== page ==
Recently, 3,000 issues of Catholic University's student newspaper were trashed around campus, apparently in protest of the paper's discussion of gay rights. The Student Press Law Center has an alarmingly long list of similar cases around the country. If wannabe censors are motivated to silence a story, it seems that trashing papers only attract more press and attention.

As for the St. Michael's incident...well, I hope future bonfire-starters will consider using wood instead.

December 15, 2008

Lip Sync

Not all college students spend every second studying for those exams. Check out Champlain student Laura and her roommate "singing" some familiar tunes.

Watch the video here.

November 25, 2008

No Freshmen on the Sidewalks

A group of Princeton University students have been collecting signatures on Princeton's Proposition 8, which would restore the "traditional" definition of sidewalks — i.e. that freshmen aren't allowed to use them. They can walk on the grass right alongside, though. Separate but equal. Check out the video:

Oh, those clever Ivy Leaguers.

November 17, 2008

What Will Barack Do For You, College Student?

Almost all of the Vermont college kids voted for Barack Obama, but how many of them actually know what his plan is for higher education, and how it will affect them?

One thing Obama stresses is that he would like higher education to be more accessible, and so, he proposed a fully refundable tax credit to cover the first $4,000 in college tuition costs. Not just any tax credit, this is the American Opportunity Tax Credit. According to Obama, "This universal and fully refundable credit will ensure that the first $4,000 of a college education is completely free for most Americans, and will cover two-thirds the cost of tuition at the average public college or university and make community college tuition completely free for most students." The only requirement for the money would be 100 hours of public service per year.

Yes, that's nice and all but let's be honest, it's a small drop in a big bucket. The real issue is the outrageous cost of college, something I'm not sure Obama's plan reduces. It's not $4k each semester, this is a one-time-thing.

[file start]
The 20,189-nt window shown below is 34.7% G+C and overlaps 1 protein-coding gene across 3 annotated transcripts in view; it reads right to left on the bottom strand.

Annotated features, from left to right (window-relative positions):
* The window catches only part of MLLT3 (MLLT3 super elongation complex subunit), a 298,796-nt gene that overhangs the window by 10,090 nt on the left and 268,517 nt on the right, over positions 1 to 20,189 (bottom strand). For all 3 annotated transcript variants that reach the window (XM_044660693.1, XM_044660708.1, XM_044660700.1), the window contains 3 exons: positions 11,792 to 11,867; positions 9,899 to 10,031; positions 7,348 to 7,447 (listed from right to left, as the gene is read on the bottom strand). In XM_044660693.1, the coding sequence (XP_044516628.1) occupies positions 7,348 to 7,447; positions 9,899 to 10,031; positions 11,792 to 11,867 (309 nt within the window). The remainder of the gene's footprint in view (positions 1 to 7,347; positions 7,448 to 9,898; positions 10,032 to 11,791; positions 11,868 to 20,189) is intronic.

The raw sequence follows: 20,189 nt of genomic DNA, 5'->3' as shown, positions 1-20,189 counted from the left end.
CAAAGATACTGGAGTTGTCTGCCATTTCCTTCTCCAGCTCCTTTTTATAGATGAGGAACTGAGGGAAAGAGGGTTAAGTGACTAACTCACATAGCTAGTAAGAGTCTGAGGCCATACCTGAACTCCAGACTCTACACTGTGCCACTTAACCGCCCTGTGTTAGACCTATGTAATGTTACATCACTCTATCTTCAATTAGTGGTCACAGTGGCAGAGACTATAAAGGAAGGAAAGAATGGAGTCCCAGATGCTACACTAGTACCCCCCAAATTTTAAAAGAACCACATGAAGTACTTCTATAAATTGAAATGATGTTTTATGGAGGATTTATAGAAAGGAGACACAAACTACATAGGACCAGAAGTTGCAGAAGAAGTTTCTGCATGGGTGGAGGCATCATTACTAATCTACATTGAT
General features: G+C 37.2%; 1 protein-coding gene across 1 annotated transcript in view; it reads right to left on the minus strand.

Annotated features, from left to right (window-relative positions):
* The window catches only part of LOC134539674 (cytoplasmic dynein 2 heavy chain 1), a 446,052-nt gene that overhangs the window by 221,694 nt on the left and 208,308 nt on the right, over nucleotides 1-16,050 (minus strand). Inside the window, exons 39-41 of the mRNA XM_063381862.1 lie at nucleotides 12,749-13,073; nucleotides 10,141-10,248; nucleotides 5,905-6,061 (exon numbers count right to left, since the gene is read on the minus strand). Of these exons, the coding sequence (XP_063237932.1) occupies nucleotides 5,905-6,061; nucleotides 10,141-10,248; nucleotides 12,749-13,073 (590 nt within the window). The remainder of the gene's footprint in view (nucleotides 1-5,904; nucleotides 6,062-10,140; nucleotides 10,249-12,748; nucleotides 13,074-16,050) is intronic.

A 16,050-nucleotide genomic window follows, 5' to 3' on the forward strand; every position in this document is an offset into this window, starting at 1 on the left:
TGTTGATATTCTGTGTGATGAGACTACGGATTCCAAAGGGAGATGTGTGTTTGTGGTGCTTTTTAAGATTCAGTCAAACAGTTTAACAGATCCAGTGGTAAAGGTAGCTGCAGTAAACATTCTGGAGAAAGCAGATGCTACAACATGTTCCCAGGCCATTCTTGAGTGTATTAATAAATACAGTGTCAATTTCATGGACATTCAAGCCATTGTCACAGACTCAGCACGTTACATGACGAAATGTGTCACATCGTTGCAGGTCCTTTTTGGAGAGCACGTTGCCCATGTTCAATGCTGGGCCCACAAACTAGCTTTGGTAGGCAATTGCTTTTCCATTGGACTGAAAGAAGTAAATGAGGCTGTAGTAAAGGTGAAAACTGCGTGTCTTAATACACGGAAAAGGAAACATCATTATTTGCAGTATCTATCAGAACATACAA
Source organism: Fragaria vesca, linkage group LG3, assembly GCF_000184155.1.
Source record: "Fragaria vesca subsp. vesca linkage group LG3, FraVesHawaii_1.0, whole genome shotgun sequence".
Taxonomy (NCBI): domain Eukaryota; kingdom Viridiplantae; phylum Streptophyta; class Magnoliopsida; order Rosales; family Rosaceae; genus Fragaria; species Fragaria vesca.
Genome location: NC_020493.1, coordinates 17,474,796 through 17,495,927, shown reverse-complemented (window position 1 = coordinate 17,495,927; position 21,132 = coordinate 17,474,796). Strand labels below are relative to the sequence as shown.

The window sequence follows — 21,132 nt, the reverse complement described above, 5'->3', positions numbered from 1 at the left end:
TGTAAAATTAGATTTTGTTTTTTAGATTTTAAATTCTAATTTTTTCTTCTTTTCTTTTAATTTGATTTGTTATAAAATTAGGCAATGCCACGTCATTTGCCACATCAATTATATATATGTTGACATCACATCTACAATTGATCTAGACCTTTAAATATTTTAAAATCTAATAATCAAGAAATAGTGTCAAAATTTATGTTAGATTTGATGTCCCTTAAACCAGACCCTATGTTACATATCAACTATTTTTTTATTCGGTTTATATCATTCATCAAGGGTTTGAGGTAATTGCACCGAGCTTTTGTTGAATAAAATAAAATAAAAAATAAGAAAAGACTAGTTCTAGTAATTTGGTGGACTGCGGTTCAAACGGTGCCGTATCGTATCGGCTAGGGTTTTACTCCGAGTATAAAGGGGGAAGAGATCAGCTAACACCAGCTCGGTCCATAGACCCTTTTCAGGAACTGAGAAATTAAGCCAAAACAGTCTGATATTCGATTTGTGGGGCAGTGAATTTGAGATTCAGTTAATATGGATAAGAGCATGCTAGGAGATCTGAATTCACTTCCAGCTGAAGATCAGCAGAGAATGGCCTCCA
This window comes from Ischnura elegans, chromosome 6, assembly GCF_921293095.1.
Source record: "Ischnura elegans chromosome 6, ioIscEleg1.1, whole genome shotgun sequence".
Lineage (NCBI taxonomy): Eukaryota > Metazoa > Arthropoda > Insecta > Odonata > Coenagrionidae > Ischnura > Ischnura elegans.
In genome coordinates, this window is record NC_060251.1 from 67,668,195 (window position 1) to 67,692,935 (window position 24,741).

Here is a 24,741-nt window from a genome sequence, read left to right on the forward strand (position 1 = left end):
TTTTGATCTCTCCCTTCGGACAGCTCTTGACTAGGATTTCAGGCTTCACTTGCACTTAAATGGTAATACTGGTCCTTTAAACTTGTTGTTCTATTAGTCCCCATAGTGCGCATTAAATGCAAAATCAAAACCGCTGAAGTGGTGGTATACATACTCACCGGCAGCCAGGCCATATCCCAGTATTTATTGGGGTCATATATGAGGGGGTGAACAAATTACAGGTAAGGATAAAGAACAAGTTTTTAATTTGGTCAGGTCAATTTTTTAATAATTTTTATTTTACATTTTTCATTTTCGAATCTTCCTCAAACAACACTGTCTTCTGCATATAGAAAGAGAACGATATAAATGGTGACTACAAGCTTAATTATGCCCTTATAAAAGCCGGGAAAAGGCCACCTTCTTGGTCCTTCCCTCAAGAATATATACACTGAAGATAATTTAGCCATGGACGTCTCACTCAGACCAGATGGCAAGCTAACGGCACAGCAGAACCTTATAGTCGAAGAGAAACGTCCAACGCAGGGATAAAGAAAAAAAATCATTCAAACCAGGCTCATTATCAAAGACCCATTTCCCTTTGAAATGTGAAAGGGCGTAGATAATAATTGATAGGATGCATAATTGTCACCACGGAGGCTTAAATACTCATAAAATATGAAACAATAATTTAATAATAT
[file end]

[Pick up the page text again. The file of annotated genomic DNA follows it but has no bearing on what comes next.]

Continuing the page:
Continue reading "What Will Barack Do For You, College Student?" »

November 12, 2008

Brainwashed Students Elect Teenybopper

If you've paid attention to the hotly contested political races like the Ram, Zuckerman and Pearson 3-4 battle, you've surely noticed that college voters played a pivotal role in the outcome. But you might not have heard about the Grafton County (NH) treasury battle between Republican incumbent Carrol Elliott and Democrat Vanessa Sievers. Sievers, a 20 year-old Dartmouth student, defeated Elliott by 600 votes out of 42,000 cast.

How did Elliot feel about it? She believes she lost because of "brainwashed" college students, adding that students just voted for the Democratic ticket and Sievers is a "teenybopper." The "real" voters endorsed Elliott on the ballot.

It's hard to argue that Elliott comes off as an immature sore loser, but how valid are her comments? Siever targeted Dartmouth and Plymouth State students, primarily through Facebook. Dartmouth has a total enrollment of less than 6,000 students and Plymouth State has roughly 5,000. Even if all voters from both schools filled in the Democratic ticket, that's about 1/4th of all votes cast. Students may have made a difference but they alone did not decide the election.